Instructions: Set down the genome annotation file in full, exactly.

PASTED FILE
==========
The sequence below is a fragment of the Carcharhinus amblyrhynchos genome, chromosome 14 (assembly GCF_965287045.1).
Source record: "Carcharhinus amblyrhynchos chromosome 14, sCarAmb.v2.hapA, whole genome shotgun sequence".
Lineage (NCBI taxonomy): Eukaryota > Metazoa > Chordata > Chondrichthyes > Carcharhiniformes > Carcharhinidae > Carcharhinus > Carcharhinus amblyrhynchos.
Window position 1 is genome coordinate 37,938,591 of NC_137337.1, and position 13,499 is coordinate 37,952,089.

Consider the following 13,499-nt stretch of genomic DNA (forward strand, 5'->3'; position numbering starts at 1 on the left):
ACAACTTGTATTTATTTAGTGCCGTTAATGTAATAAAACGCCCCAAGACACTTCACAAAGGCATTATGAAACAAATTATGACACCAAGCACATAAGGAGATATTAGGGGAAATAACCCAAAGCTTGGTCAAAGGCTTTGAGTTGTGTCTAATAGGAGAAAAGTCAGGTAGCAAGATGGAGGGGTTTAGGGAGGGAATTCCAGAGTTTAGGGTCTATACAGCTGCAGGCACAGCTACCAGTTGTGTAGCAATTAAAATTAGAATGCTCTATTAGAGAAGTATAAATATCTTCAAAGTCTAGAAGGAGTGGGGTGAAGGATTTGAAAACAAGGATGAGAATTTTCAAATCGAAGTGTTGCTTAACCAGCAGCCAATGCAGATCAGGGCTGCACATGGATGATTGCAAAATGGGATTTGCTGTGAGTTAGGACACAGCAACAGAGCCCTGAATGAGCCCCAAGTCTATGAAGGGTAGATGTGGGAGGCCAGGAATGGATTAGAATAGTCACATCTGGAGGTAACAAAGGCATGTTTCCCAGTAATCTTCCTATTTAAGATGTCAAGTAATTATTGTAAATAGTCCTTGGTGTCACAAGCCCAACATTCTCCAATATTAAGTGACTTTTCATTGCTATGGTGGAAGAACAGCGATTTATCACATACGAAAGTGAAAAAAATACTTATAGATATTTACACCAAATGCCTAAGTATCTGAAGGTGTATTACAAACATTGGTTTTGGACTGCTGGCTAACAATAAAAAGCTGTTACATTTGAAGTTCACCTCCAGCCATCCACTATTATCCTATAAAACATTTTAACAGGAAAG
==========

The sequence below is a fragment of the Carcharhinus amblyrhynchos genome, chromosome 14 (assembly GCF_965287045.1).
Source record: "Carcharhinus amblyrhynchos chromosome 14, sCarAmb.v2.hapA, whole genome shotgun sequence".
Lineage (NCBI taxonomy): Eukaryota > Metazoa > Chordata > Chondrichthyes > Carcharhiniformes > Carcharhinidae > Carcharhinus > Carcharhinus amblyrhynchos.
Window position 1 is genome coordinate 37,938,591 of NC_137337.1, and position 13,499 is coordinate 37,952,089.

Consider the following 13,499-nt stretch of genomic DNA (forward strand, 5'->3'; position numbering starts at 1 on the left):
ACAACTTGTATTTATTTAGTGCCGTTAATGTAATAAAACGCCCCAAGACACTTCACAAAGGCATTATGAAACAAATTATGACACCAAGCACATAAGGAGATATTAGGGGAAATAACCCAAAGCTTGGTCAAAGGCTTTGAGTTGTGTCTAATAGGAGAAAAGTCAGGTAGCAAGATGGAGGGGTTTAGGGAGGGAATTCCAGAGTTTAGGGTCTATACAGCTGCAGGCACAGCTACCAGTTGTGTAGCAATTAAAATTAGAATGCTCTATTAGAGAAGTATAAATATCTTCAAAGTCTAGAAGGAGTGGGGTGAAGGATTTGAAAACAAGGATGAGAATTTTCAAATCGAAGTGTTGCTTAACCAGCAGCCAATGCAGATCAGGGCTGCACATGGATGATTGCAAAATGGGATTTGCTGTGAGTTAGGACACAGCAACAGAGCCCTGAATGAGCCCCAAGTCTATGAAGGGTAGATGTGGGAGGCCAGGAATGGATTAGAATAGTCACATCTGGAGGTAACAAAGGCATGTTTCCCAGTAATCTTCCTATTTAAGATGTCAAGTAATTATTGTAAATAGTCCTTGGTGTCACAAGCCCAACATTCTCCAATATTAAGTGACTTTTCATTGCTATGGTGGAAGAACAGCGATTTATCACATACGAAAGTGAAAAAAATACTTATAGATATTTACACCAAATGCCTAAGTATCTGAAGGTGTATTACAAACATTGGTTTTGGACTGCTGGCTAACAATAAAAAGCTGTTACATTTGAAGTTCACCTCCAGCCATCCACTATTATCCTATAAAACATTTTAACAGGAAAG